Investors Rotating Into Longer Duration US Treasury Bond ETFs

Investors Rotating Into Longer Duration US Treasury Bond ETFs

Move comes amid recession fears, predictions the Fed will halt its tightening cycle at a lower level than market expectations.

Reviewed by: Tom Eckett
Edited by: Tom Eckett

London – Investors have rotated into 10-year US Treasury bond ETFs over the past month amid recession fears and predictions the Federal Reserve will halt its tightening cycle at a lower level than market expectations.

According to data from ETFLogic, the iShares $ Treasury Bond 7-10yr UCITS ETF (IBTM) has seen $1.2bn inflows over the past month while investors have piled $895.6m inflows into the Invesco US Treasury Bond 7-10 Year UCITS ETF (TREX), as at 29 June.

This shift to longer-duration US Treasury bond ETFs has come at the same time as a rotation out of short-duration strategies. Over the same period, investors have pulled $281m from the iShares $ Treasury Bond 1-3yr UCITS ETF (IBTS) and $768.3m from the PIMCO US Dollar Short Maturity UCITS ETF (MINT).

Aggressive Cycle

The Fed has been on an aggressive tightening cycle so far this year in a bid to stave off inflation which has skyrocketed to 8.6% in May, its highest rate since December 1981.

Persistent inflation has caused the US central bank to raise interest rates by 150 basis points (bps) so far this year with the latest a 75bps hike in June.

This – the largest increase in US interest rates since 1994 – was supplemented by comments made by Fed chair Jerome Powell to congressional lawmakers last week that the central bank is “strongly committed” to tempering inflation despite concerns rate rises will “tip this economy into recession”, as highlighted by Senator Elizabeth Warren.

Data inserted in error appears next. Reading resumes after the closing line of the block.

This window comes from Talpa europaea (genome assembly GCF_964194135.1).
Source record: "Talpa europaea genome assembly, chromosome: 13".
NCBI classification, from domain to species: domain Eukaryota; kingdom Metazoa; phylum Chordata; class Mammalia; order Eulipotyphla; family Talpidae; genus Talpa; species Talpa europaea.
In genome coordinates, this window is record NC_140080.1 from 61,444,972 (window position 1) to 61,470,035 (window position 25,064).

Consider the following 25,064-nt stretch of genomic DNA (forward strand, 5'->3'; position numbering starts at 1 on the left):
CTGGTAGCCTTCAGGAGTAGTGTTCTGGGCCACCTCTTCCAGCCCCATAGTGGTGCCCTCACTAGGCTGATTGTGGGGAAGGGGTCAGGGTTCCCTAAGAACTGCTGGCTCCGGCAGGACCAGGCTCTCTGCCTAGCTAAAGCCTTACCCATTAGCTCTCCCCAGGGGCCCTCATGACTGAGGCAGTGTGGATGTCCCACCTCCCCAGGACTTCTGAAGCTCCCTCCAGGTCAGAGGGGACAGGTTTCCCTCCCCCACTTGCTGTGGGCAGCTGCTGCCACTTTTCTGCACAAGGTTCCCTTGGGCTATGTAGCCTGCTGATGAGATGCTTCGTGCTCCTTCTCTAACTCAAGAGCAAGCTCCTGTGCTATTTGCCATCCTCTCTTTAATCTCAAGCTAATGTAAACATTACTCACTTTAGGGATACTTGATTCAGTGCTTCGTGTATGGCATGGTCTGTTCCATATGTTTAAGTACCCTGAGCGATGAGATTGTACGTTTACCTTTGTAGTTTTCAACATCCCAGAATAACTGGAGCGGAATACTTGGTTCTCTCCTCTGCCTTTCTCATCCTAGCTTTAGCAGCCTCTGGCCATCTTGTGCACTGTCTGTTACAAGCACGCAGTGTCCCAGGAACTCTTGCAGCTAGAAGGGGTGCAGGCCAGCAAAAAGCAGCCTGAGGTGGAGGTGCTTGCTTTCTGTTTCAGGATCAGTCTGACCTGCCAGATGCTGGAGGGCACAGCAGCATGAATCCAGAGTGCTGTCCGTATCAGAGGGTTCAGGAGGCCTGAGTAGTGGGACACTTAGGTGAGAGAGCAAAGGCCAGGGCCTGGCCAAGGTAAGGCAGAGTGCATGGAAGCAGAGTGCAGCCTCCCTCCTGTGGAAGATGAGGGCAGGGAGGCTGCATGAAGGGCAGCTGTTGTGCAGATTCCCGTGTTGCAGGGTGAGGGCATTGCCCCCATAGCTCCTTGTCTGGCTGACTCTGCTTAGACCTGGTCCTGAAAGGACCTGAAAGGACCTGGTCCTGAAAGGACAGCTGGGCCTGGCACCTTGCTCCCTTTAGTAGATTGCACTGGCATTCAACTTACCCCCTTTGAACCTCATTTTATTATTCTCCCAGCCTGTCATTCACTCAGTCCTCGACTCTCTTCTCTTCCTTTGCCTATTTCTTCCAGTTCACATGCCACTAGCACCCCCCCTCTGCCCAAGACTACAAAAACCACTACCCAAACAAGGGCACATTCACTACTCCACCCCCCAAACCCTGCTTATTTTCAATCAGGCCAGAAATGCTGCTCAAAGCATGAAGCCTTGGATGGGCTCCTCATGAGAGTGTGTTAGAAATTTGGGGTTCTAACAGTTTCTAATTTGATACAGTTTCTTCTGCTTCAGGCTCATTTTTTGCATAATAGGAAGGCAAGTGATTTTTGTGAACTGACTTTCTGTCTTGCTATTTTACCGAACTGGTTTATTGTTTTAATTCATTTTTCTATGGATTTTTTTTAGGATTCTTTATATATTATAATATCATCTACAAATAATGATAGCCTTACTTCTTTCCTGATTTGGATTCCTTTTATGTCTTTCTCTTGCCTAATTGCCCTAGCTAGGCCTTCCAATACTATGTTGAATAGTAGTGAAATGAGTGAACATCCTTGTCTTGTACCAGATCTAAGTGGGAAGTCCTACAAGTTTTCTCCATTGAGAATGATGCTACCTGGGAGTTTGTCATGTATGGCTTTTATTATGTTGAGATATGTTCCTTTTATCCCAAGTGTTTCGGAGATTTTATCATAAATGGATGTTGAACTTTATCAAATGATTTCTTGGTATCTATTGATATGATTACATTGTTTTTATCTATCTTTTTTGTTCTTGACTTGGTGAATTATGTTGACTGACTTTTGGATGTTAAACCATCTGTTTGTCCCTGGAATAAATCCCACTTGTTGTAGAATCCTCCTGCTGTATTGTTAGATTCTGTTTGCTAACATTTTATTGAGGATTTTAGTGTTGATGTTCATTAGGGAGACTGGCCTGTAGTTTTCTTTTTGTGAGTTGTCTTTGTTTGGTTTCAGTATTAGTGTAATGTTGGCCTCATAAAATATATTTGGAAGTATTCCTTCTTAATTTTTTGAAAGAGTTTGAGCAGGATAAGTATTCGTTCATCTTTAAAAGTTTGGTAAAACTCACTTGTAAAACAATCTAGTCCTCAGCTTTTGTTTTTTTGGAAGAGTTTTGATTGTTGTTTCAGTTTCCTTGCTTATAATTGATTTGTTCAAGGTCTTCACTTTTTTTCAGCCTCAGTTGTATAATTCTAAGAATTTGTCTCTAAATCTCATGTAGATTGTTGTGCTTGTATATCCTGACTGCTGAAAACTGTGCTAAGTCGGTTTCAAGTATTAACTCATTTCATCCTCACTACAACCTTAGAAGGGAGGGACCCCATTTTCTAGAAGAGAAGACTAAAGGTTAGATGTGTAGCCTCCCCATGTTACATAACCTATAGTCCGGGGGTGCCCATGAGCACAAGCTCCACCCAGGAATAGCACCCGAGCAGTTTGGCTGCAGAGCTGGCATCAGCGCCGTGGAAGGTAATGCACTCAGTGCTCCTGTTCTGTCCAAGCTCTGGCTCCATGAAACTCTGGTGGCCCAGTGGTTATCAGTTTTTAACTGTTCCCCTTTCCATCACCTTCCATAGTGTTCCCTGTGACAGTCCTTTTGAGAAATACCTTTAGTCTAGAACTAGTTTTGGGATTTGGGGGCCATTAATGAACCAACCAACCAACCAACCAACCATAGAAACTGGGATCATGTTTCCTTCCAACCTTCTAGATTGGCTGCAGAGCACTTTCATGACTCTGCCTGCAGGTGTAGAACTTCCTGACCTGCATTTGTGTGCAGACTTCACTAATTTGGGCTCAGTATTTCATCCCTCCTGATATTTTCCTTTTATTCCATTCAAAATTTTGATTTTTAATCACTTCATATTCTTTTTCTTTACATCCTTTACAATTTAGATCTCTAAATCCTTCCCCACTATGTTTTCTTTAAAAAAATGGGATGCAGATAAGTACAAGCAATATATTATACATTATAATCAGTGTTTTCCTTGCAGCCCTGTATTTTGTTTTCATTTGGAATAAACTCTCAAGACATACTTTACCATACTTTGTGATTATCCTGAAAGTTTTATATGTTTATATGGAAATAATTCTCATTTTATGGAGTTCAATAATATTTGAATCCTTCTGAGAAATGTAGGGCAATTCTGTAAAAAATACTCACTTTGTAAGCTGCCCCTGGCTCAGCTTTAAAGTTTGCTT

This has created a strong environment for short-duration US Treasury bond ETFs in recent months with the iShares $ Treasury Bond 3-7yr UCITS ETF (CBU7) collecting $1.4bn inflows and IBTS seeing $301m new assets in the month to 18 May.

As a result of current market conditions, TwentyFour Asset Management, a fixed income mutual fund specialist, has forecasted the Fed will increase rates by a further 175bps in 2022 – 75bps at July’s Federal Open Market Committee (FOMC) meeting, 50bps in September, 25bps in November and a further 25bps in December – taking US rates to 3.5% by the end of the year.

Crucially, however, TwentyFour AM believes the Fed will pause at the end of the year “having hopefully learned their lesson from December 2018 when they forced through what most consider to be one too many hikes”.

This pause in hikes is why investors are eyeing longer-duration US Treasury bond ETFs. Yields on 10-year US Treasuries have been trading under 3.1% since 21 June, down from 3.5%.

As a result, Jordan Sriharan, fund manager at Canada Life Asset Management, said 10-year US Treasuries are an attractive part of the curve as they offer protection in a recessionary environment.

'Recession Fears Ascendant'

“The biggest story in markets at the moment is the fall in US Treasury yields,” Sriharan told ETF Stream. “The simplest explanation [for the fall in 10-year Treasury yields] is recession fears are ascendant and the market thinks the Fed will be able to stop tightening at a lower level than previously expected.

“The futures market is indeed pricing in a lower peak for the Fed funds rate.”

Suddenly, this creates an environment where short-duration US Treasury bond ETFs are not as attractive as they once were.

As Mark Holman, founding partner at TwentyFour AM, explained: “With the Fed on hold and a late-cycle economy, we think it is likely the two-year part of the [US Treasury yield] curve already starts to price in some future rate cuts and we see that part of the curve possibly 50bps inverted to the Fed funds rate as a result.

“That means buying longer-dated US Treasuries for portfolio balancing purposes, especially with yields north of 3%, would be a prudent consideration and that the second half of the year should provide bond investors with some much-needed stability.”


[Editor’s note: This article originally appeared on ETF Stream]

Tom Eckett is the editor of ETF Stream, joining as a senior writer in March 2019. He started his career at Investment Week in August 2016 as an asset management correspondent covering ETFs.